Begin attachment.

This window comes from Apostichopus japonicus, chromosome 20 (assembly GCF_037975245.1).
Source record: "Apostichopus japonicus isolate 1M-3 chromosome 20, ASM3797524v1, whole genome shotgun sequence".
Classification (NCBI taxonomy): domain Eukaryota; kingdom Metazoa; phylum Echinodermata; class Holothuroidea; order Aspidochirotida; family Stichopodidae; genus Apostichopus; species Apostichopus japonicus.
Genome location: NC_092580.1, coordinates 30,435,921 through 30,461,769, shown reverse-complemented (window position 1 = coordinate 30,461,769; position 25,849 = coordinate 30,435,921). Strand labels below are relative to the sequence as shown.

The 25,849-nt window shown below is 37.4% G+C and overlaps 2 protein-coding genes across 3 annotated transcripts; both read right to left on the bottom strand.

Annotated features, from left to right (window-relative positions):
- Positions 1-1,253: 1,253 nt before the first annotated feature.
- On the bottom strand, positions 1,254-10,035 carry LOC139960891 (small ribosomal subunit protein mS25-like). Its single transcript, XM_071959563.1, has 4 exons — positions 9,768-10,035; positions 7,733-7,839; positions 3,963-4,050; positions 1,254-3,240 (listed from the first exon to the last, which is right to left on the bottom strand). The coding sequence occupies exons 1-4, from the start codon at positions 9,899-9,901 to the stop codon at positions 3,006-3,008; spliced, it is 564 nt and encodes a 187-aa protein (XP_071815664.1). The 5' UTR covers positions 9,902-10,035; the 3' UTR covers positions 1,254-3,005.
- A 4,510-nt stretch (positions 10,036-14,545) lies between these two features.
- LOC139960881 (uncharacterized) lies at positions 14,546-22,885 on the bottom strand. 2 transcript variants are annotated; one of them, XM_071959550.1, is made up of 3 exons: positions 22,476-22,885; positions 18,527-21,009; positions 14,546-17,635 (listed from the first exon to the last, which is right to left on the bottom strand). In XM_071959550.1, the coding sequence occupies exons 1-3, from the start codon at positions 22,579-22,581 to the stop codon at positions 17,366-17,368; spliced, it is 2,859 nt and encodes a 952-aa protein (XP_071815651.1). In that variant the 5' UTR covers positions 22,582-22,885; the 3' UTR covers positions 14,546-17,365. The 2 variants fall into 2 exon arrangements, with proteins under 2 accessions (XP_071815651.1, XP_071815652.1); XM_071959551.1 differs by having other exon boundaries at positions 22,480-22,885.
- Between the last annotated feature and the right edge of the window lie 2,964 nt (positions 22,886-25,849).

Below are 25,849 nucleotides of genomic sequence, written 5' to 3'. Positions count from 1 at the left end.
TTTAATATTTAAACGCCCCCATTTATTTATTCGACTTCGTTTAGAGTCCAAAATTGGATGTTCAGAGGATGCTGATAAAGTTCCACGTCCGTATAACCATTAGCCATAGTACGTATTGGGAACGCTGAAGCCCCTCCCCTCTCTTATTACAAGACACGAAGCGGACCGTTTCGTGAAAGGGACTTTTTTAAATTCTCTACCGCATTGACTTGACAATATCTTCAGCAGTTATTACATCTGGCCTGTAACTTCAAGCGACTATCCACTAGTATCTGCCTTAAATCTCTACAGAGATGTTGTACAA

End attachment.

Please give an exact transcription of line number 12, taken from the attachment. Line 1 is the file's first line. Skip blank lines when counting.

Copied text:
Below are 25,849 nucleotides of genomic sequence, written 5' to 3'. Positions count from 1 at the left end.